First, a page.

In today’s world of secularism, radical ideologies and suspicion about religion the Church needs to earn a hearing. It has to become known more for what it affirms than for what it denies. It needs to demonstrate the values of what it proclaims.
Leadership, not by the General Conference president alone, must help the Church to engage in community life, in dialogue about difficult social issues, in sorting through questions of liberty, freedom, justice and equality. There is an enormous opportunity for the Church to be seen as the most healthy, most helpful, most thoughtful, most peace-promoting institution in the community — simply because God intends for His people to be a light in the world.
Can our current church structure embrace the increasingly global reach of Adventism? What changes need to be made to make the church more effective in fulfilling its mission?
The larger an organization grows the more likely it is to experience the forces of fragmentation. So it is not surprising that church growth is accompanied by the need to embrace more and more diversity and dissimilarity. Seventh-day Adventists need to consider carefully what holds the Church together — and indeed even to understand what togetherness means in a global organization.
The temptation will always be there to address growth and diversification through centralizing authority. That is not the ethos of Seventh-day Adventism. Kent Hansen, General Counsel for Loma Linda University Health drew my attention to a statement of Eugene Petersen: “Because leadership is necessarily an exercise of authority, it easily shifts into an exercise of power. But the minute it does that, it begins to inflict damage on both the leader and the led.”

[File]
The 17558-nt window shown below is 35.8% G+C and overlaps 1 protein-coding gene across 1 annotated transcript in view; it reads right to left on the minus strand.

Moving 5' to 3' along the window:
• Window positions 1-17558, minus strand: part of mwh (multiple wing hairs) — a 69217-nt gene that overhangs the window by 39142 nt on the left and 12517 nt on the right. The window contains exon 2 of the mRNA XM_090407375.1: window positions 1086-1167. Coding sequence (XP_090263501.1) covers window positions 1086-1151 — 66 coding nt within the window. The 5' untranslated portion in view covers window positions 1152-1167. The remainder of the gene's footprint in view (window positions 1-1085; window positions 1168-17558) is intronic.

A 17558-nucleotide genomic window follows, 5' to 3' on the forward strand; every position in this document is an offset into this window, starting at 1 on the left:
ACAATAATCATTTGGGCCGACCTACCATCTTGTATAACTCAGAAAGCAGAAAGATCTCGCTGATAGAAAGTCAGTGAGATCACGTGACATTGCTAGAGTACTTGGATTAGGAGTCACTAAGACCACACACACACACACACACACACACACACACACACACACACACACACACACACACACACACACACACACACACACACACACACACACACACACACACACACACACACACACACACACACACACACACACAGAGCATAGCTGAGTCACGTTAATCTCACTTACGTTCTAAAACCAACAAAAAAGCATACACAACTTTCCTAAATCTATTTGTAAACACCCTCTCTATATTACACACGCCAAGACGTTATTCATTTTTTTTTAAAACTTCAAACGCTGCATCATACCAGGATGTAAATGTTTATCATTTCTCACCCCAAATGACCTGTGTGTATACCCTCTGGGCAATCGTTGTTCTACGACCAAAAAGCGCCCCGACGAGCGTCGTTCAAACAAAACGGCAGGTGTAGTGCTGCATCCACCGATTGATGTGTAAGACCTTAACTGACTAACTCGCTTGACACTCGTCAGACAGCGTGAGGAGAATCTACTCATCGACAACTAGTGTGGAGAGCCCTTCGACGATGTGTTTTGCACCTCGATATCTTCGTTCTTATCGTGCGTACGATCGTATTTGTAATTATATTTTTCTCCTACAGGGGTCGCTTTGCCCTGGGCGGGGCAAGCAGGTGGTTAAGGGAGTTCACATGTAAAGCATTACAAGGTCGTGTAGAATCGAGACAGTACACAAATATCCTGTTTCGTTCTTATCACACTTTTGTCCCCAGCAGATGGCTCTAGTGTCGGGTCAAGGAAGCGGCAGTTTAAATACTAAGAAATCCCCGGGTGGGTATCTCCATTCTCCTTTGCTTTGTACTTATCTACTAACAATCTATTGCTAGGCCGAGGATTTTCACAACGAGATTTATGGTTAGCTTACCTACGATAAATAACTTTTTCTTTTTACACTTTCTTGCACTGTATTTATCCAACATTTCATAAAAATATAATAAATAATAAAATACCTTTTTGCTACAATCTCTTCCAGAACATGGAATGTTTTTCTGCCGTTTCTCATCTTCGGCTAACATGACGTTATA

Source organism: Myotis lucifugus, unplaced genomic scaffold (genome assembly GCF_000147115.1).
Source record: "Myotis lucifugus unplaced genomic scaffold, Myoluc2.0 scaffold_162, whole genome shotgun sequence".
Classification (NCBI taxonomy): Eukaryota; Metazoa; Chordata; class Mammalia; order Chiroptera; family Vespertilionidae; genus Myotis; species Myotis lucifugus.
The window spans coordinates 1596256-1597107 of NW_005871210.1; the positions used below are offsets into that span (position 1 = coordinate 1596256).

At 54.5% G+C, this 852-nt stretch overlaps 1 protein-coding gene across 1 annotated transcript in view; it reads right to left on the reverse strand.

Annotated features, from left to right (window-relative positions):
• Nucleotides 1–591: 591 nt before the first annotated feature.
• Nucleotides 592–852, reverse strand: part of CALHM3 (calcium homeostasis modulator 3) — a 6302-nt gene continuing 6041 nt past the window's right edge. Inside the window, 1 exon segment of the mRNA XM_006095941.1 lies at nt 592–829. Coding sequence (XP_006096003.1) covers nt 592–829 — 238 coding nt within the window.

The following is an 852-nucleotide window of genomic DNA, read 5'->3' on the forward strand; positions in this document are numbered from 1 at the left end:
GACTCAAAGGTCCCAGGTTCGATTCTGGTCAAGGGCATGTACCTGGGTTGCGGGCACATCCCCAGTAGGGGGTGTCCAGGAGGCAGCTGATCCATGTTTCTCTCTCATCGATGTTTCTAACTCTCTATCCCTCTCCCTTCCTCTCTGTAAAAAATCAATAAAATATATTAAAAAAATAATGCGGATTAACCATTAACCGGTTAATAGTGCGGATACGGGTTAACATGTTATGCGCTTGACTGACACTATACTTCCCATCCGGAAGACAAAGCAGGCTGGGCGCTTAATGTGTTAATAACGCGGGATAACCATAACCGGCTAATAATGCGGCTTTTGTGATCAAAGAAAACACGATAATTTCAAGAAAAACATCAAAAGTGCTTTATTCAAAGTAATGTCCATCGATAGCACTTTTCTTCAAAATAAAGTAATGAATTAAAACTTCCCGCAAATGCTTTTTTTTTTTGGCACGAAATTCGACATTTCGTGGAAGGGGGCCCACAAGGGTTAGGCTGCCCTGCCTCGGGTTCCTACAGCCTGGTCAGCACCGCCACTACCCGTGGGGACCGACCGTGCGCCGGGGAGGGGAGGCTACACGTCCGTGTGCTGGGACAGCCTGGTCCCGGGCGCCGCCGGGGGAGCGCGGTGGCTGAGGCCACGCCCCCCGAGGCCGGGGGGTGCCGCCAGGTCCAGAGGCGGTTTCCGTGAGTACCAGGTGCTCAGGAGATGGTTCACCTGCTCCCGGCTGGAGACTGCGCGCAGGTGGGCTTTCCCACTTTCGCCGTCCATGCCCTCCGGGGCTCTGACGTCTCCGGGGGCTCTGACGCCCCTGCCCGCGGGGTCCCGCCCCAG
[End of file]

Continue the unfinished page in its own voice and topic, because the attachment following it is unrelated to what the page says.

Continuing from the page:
As the Church grows there is need to strengthen pathways of communication, vertically, horizontally and inter-organizationally. Consensus must be more prominent than control.
In this growing phenomenon it seems to me that the role of the local church pastor becomes increasingly significant. He/she serves as a primary connection agent between the local congregation and regional/global church structure. So in my opinion, local church pastors need to be given a more prominent place in the deliberative forums of the global church.
If you were to change one area of church policy (an area you are extremely knowledgeable about), what would you change?
More work needs to be done in enunciating the theology and philosophy that undergirds church organization and the operating procedures that reflect our values and mutual commitments to each other. We could benefit from fewer policies if we had better consensus on the purpose of structure and the operating principles that need to inform or practices.
Policy is not some magic medicine that corrects or repairs our deficiencies. Rather, it is an attempt to codify our agreements. Policy does not create unity. It can, and should, be an expression of unity provided there has been wide consultation in its development. In organizations where participation is voluntary, such as the Church, policy needs to be seen as constructive rather than a means of regulation and control.
What do you plan to do when you actually do retire?
Retirement seems rather elusive — if by that one means an open calendar and unstructured days. I have been much busier than I ever imagined. It is because I have accepted invitations for unremunerated service from several divisions and church entities. It is a privilege to be of service in this way but I expect the frequency and duration of these occasions to decrease in the next 6-12 months. My wife and I have become more heavily engaged in a local church and commit 10-12 hours per week to the community food bank operated by the church.
What books are you reading right now? Any good recommendations?
Take your pick. They are all worthwhile. In recent weeks I have finished:
• Fleming Rutledge, The Crucifixion: Understanding the Death of Jesus Christ, Wm B Eerdmans Publishing Co., 2015.
• Rabbi Jonathan Sacks, Not in God’s Name: Confronting Religious Violence, Schoken Books, a division of Penguin Random House LLC, 2015.
• Sigve K Tonstad, God of Sense and Traditions of Non-Sense, Wipf & Stock, 2016
• Miroslav Volf and Ryan McAnnally –Linz, Public Faith in Action: How to Think Carefully, Engage Wisely, and Vote With Integrity, Brazos Press a division of Baker Publishing Group, 2016.
Next up: Reinder Bruinsma, Facing Doubt: A Book for Adventist Believers ‘On the Margins’, Flanko Press, 2016